How you write your resume is just as important as what you put in it.
I’ve written a few posts on the impact your personality type has on how you interview for jobs and the stress that can come with that, and now I’d like to discuss how you can leverage personality types to draft a resume that appeals to the various kinds of hiring managers that might be reading it.
You can find all kinds of resume writing tips on the internet. Some are really good — and some, not so much. What I’m hoping to share with you now is an approach that you can use to overlay any of those good tips. This approach focuses on the Myers-Briggs Type Indicator (MBTI) preference pair of sensing vs. intuition (S/N), which is concerned with how we take in and present information. This is a good starting place to think about as you begin to put your resume together or tweak the resume you already have.
Sensing vs. Intuition (S/N): The Kinds of Information We Like and Trust
People who prefer sensing (S) usually take in and present information in a sequential, step-by-step way. This means that when they read something like a resume, they prefer to get specific facts and concrete evidence about your qualifications. They likely want precise dates and locations for where and when you did what you say you did. They also want that information presented in chronological order — no skipping back and forth, please. Get to the point by avoiding long sentences. Too much narrative and not enough specifics could be a turn off.
People with this preference represent the majority of the general population. Current published data states 73 percent of us prefer sensing! If you also prefer sensing, your resume may already look like what I’m suggesting. If you do not prefer sensing, your resume might need more brevity.
Tip: Bullets points instead of long paragraphs will help make your qualifications stand out for someone who has a sensing preference.
People who prefer intuition (N) usually take in and present information in a big-picture way. This means that when they read something like a resume, they prefer to get a general overview of your qualifications first. They will likely be overwhelmed if your resume contains too many facts and figures, so pique their interest by starting with an overarching message about why you are qualified for the job. Too many details may turn them off from reading more.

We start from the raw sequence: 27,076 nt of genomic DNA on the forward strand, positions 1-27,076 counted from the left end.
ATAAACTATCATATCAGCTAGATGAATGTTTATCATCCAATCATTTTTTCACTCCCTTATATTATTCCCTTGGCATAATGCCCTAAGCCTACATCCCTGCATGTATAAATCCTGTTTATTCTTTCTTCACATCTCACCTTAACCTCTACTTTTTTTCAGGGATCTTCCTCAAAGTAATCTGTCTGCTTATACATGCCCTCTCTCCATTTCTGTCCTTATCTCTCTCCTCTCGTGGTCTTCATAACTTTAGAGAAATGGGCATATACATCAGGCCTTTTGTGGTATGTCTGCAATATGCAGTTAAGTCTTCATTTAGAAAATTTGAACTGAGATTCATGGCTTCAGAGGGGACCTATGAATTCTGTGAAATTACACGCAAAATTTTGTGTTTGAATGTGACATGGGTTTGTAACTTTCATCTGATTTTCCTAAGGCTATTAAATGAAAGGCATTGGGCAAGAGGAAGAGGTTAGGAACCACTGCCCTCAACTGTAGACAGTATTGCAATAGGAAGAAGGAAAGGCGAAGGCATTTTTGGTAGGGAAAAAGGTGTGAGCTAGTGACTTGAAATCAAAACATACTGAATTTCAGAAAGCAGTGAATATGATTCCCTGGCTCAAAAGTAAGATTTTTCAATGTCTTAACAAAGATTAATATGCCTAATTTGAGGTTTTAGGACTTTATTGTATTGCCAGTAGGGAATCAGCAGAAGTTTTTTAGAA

Tip: Remember, it’s the cover letter that should include the big-picture summary paragraphs about why you are the right person for the job. Three or four sentences totaling about 50 words in 2-3 paragraphs should be just about right.
While people with this preference represent the minority in the general population (only 27 percent), they still could be the people reading your resume. If you prefer intuition, your resume may already follow the approach outlined above. If you do not prefer intuition, you can probably free up some space on your resume to appeal to that particular audience. Think about how you could cut back just a bit on the details so you can include that overarching impactful message.
Covering All of Your Bases
It’s important to note I am not suggesting you include sensing items over intuition items or vice versa. Instead, make sure your resume includes items for both sensing and intuition to cover your bases. Start your resume with a single sentence stating an overarching objective to appeal to intuition preference, and follow that with clear, concise bullet points proving why you are the perfect candidate to appear to sensing preference. Give dates, facts, and evidence, and avoid filler words.
Michael Segovia is the lead trainer for CPP, Inc.’s MBTI Certification Programs. He recently presented a TED talk reflecting on how type theory has informed his understanding of his own life story.